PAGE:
created_at2021-03-18 09:31:31.866724
updated_at2024-02-11 09:08:13.340606
descriptionTool to assist remapping macOS keyboard keys
Ross MacArthur (rossmacarthur)




Crates.io Version Build Status

Tool to assist remapping macOS keyboard keys.

🚀 Getting started

Install the tool using Cargo.

cargo install kb-remap

🤸 Usage

To globally remap keys you can just run the tool with one or more --map or --swap options. For example the following remaps capslock to backspace and swaps § (section) and ` (backtick) on all keyboards.

kb-remap --map capslock:delete --swap '0x64:`'

Reset the mapping using

kb-remap --reset

Filtering keyboards

You can optionally filter which keyboards are remapped by using the --name option. Use the --list option to list the available HID devices and their names.

kb-remap --list
Vendor ID  Product ID  Name
---------  ----------  ----------------------------------
0x0        0x0         BTM
0x0        0x0         Headset
0x4c       0x269       Magic Mouse
0x5ac      0x342       Apple Internal Keyboard / Trackpad
0x5ac      0x342       Keyboard Backlight
0xc45      0x7692      USB Keyboard
0x1050     0x407       YubiKey OTP+FIDO+CCID

Using the name listed above as --name you can remap any key you want using the --map or --swap options. For example the following remaps capslock to backspace and swaps § (section) and ` (backtick) on a the internal macOS keyboard.

kb-remap --name "Apple Internal Keyboard / Trackpad" --map capslock:delete --swap '0x64:`'

You can reset the mapping using:

kb-remap --name "Apple Internal Keyboard / Trackpad" --reset

If you want you can inspect the raw hidutil command that would be run for a particular command using the --dump option.

kb-remap --name "Apple Internal Keyboard / Trackpad" --map capslock:delete --dump

Would output the following:

hidutil property \
    --matching '{"VendorID":1452,"ProductID":834}' \
    --set '{"UserKeyMapping":[{"HIDKeyboardModifierMappingSrc":30064771129,"HIDKeyboardModifierMappingDst":30064771114}]}'

Specifying keys

The --map and --swap options both expect the source and destination keys to be specified and separated by a ":" (colon).

There are three ways to specify keys:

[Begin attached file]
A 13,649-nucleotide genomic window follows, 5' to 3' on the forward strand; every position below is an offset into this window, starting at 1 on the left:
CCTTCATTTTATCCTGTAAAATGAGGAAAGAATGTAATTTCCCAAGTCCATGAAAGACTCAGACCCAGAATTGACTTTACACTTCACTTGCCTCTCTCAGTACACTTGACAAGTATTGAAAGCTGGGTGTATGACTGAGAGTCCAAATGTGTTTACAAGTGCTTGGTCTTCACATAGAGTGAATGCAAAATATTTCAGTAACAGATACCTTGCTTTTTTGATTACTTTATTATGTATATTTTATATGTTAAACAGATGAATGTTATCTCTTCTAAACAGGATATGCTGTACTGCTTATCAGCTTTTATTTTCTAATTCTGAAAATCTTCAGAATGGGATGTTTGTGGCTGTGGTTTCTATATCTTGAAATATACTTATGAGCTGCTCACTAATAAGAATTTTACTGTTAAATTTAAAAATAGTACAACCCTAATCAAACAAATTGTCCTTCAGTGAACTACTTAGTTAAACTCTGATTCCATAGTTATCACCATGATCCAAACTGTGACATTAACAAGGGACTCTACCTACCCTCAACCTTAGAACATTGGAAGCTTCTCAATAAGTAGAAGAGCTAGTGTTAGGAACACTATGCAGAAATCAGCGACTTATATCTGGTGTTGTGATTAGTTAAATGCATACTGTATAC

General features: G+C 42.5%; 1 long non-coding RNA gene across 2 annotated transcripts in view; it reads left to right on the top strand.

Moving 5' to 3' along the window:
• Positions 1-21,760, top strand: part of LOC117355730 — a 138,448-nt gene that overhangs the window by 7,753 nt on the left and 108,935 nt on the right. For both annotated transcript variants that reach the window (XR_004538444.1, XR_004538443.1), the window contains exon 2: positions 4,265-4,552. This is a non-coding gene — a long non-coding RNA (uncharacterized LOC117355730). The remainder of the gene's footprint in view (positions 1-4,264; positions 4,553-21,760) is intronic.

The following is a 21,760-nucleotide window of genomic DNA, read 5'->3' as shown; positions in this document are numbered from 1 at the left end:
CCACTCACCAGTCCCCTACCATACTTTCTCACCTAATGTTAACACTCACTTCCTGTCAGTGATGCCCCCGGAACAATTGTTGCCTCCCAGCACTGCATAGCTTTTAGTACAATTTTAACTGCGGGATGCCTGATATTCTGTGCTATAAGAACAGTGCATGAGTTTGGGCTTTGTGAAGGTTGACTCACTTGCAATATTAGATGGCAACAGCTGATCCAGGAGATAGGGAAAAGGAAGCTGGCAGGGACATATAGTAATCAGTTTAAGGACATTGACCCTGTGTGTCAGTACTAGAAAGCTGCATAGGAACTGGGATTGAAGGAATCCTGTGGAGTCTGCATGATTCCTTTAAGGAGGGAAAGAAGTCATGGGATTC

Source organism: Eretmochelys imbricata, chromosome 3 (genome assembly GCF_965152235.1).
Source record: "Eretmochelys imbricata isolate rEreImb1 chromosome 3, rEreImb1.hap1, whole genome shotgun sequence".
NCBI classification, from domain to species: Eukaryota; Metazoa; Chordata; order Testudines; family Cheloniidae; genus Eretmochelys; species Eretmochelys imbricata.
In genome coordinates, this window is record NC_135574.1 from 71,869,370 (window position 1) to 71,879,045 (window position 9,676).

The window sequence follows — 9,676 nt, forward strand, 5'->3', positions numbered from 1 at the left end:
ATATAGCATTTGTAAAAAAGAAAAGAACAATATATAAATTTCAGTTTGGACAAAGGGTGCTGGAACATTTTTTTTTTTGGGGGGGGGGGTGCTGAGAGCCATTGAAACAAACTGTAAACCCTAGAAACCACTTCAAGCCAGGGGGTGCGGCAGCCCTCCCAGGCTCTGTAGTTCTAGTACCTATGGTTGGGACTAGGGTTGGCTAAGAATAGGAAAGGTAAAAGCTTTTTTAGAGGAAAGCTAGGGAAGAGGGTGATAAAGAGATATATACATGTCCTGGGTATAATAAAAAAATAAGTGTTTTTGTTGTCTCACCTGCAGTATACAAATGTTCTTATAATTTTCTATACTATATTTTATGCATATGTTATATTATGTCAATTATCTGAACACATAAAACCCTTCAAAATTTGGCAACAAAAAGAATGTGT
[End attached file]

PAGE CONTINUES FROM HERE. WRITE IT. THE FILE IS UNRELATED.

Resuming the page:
Some keys you can specify using their name. For example the Return (Enter) key "⏎" can be specified as "return". These are added on a convenience basis.

Key Code USB Usage ID
Return (Enter) return 0x28
Escape escape 0x29
Delete (Backspace) delete 0x2A
Caps Lock capslock 0x39
Left Control lcontrol 0xE0
Left Shift lshift 0xE1
Left Option loption 0xE2
Left Command lcommand 0xE3
Right Control rcontrol 0xE4
Right Shift rshift 0xE5
Right Option roption 0xE6
Right Command rcommand 0xE7
Function fn
F1, F2, ..., F12 f1, f2, ..., f12 0x3A -> 0x45
F13, F14, ..., F24 f13, f4, ..., f24 0x68 -> 0x73

Additionally, the following special names are available and map multiple keys if they are used.

Keys Code
Left & Right Control control
Left & Right Shift shift
Left & Right Option option
Left & Right Command command


Most typeable keys can be specified using their character. For example: the A key can be specified using "A" or "a". The USB usage ID used will the one that the key corresponds to on a US keyboard.


Any key can be specified by using the USB usage ID in hex. For example: Z has a usage ID of "0x1d".

🤔 Why? How?

Powerful applications to remap macOS keys like Karabiner-Elements are often overkill for simple remappings. Additionally, they can sometimes take a while to support the latest macOS version. I wanted a simple reliable solution.

Instead of a constantly running application kb-remap simply subprocesses to the built-in macOS hidutil command to fetch keyboard information and to remap keys. This remapping does not persist if keyboards are unplugged or if your Mac is restarted. kb-remap does not solve this problem for you yet. One option is to install a launchd service to automatically run kb-remap on boot.


This project is distributed under the terms of both the MIT license and the Apache License (Version 2.0).


Commit count: 52

cargo fmt